Any parent or carer knows how difficult it can be to watch your child struggle with anxiety. While it’s normal to experience fear and worry, helping children with anxiety when it occurs can prevent it from interfering with their daily life. Fortunately, doing something as simple as reading a book can relieve many of the symptoms of anxiety.
Books are a great way to transform things that are abstract to children into something more concrete. Studies have shown that reading can help children develop coping skills to deal with anxiety, as fictional characters with similar challenges can teach them how to overcome them. This can provide a sense of empowerment to children, helping them manage their anxiety better in real-life situations.
Here at Compass, we emphasise the importance of putting children’s wellbeing first. So, we’ve selected five children’s books on anxiety to read together, helping your child understand and cope with it.
Hey Warrior is all about teaching children that anxiety is the work of a strong, healthy brain. It takes the Amygdala, which is the part of the brain that anxiety originates from, and personifies it into a warrior. The book explains that its purpose is to protect you, but sometimes it works too hard, and that’s where anxiety comes from.
Hey Warrior provides a great explanation of anxiety for kids, while also featuring coping mechanisms that can help them turn anxiety around. It’s an empowering read for children, though it might be better suited to those aged 5 and above.
The Boy with Big, Big Feelings
Britney Winn Lee
While The Boy with Big, Big Feelings is great for children with anxiety, it’s also amazing for those identified as a Highly Sensitive Person or those on the autism spectrum. The book follows a main character who experiences emotions so strong that they burst out him in different ways. Jokes make him laugh, loud noises make him cry, and he deeply feels the emotions of those around him.
As the boy tries to stuff down his feelings before they come out, he soon realises his emotions are something to celebrate. The Boy with Big, Big Feelings teaches children that emotions are never something to be ashamed of, and expressing them in the right way is healthy.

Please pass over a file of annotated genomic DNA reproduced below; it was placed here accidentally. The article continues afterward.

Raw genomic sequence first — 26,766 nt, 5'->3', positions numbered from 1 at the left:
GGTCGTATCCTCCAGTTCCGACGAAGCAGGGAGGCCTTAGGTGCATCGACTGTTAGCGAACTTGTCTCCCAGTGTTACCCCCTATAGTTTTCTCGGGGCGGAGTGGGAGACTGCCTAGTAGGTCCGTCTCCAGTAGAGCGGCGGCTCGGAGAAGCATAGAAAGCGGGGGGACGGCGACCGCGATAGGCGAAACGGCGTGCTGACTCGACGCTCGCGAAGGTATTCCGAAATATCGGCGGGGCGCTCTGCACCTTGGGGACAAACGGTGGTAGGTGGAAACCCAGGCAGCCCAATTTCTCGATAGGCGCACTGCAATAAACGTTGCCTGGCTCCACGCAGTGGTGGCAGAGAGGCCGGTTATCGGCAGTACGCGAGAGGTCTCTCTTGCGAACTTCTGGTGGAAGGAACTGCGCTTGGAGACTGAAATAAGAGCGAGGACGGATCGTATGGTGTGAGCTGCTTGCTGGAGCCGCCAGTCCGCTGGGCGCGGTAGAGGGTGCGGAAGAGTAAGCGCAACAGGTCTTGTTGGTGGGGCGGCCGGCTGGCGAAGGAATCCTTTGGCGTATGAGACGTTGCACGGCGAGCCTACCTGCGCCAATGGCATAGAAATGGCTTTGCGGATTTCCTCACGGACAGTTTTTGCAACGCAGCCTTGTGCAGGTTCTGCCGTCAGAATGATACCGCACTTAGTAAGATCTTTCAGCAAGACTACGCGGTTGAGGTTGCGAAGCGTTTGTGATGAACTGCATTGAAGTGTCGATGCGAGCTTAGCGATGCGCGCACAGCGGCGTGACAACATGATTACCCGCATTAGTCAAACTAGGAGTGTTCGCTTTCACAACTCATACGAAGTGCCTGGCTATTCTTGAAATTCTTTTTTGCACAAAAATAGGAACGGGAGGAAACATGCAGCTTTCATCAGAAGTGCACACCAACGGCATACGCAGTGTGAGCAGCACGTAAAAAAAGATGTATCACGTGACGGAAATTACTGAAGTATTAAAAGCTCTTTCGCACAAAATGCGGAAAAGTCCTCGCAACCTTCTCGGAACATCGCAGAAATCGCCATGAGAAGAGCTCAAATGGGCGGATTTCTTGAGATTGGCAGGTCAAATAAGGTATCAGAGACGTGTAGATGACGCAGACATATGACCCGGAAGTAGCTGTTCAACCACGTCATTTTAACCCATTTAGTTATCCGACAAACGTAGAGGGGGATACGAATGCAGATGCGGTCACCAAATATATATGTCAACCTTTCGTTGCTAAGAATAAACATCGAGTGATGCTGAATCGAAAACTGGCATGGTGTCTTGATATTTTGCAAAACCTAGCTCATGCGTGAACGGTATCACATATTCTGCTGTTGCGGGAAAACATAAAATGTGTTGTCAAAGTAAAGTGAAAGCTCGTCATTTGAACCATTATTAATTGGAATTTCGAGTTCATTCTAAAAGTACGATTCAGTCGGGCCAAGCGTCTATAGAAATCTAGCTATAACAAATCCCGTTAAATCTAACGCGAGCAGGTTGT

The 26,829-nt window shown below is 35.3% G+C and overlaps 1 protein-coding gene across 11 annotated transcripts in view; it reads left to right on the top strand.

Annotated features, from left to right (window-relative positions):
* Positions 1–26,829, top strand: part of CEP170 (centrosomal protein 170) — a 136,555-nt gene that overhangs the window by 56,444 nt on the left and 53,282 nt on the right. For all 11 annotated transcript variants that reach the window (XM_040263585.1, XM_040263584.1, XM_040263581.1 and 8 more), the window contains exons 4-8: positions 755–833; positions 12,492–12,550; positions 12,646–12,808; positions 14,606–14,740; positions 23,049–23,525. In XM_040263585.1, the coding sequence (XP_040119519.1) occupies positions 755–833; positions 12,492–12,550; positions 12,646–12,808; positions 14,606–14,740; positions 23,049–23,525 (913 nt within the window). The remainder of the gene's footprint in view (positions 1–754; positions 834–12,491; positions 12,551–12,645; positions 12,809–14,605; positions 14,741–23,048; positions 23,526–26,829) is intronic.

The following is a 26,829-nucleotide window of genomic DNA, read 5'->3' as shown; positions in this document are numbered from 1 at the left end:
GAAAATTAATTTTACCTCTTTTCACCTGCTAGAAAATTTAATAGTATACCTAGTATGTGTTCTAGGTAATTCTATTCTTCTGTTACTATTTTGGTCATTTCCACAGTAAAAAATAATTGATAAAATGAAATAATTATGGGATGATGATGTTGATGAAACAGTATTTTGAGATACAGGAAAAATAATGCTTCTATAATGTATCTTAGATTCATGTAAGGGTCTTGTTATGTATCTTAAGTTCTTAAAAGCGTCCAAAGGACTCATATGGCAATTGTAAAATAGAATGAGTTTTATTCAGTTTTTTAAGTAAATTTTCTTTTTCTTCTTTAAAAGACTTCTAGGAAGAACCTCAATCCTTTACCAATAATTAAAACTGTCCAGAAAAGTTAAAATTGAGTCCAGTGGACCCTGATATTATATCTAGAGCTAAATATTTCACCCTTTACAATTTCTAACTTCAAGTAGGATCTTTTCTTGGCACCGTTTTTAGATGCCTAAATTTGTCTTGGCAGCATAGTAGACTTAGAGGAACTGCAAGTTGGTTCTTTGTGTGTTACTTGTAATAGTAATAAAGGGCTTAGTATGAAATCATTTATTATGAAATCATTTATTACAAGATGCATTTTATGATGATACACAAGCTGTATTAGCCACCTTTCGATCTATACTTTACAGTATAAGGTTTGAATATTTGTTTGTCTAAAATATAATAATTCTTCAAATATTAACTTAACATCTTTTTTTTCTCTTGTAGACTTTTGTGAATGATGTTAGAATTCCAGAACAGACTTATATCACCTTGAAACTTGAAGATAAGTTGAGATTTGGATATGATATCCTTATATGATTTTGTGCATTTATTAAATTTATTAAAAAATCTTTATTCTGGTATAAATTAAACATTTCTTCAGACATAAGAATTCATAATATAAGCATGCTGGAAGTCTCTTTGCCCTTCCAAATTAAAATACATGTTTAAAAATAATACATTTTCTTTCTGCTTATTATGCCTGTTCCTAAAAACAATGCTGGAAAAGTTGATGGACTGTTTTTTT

It’s Okay to Make Mistakes
Many times, children deal with anxiety because they feel they’ve made a mistake or done something wrong. In It’s Okay to Make Mistakes, Todd Parr teaches children that it’s okay to get things wrong or do things differently to others. It uses examples such as colouring outside the lines and forgetting an umbrella to give off its message.
It’s Okay to Make Mistakes is one of the many children’s books on anxiety that pushes children to embrace differences and authentically be themselves, helping them build confidence and reduce anxiety.
I Am Stronger Than Anxiety
I Am Stronger Than Anxiety follows a young boy called Little Nick, who is going on a camping trip with his dad. However, Nick is too consumed with anxiety to be excited. As the story goes on, Little Nick meets several animals who explain what anxiety is and provide him tips on how to deal with it. By the end, Little Nick is no longer worried and excited to spend time with his dad.
Not only does it explain and list the symptoms of anxiety simply, but also introduces them to emotional regulation. I Am Stronger Than Anxiety also includes a bonus activity game at the end, which could be a great bonding activity for you and your child.
The Huge Bag of Worries
The Huge Bag of Worries follows Jenny, a young girl constantly followed by her worries in a big blue bag. No matter where she is, the bag is always there – even when she is in the bathroom! Over time, it becomes too much for Jenny to deal with, and she begins to search for help.
The book is a great way to demonstrate to children how worries can weigh you down over time if you don’t address them, causing you to experience anxiety daily. Not only does it help reassure children, but it also encourages them to have more important conversations with you about their mental health.
- Outside of the realms of fiction, there are plenty of good non-fiction children’s books about anxiety that you can look at with your child. Calm, Happy Kids by Rob Plevin is a straightforward activity book that helps promote emotional regulation, focus and better sleeping habits for children.
- If you’re worried your foster child may suffer from an anxiety disorder or other mental health issue, please also contact your GP to seek further advice.
- YoungMinds has tools to help children cope with anxiety.
- Youth Access offers advice and counselling for young people.
- Reach out to the Compass Fostering team for more guidance on helping your foster child.
Children may struggle with understanding and managing anxiety, but parents and foster carers can provide guidance. It’s crucial to acknowledge the validity of your child’s emotions and be prepared to offer them the necessary support as their caregiver.
If you’re ready to provide a safe and secure home for a child in need, get in touch to find out more about becoming a foster carer with Compass Fostering.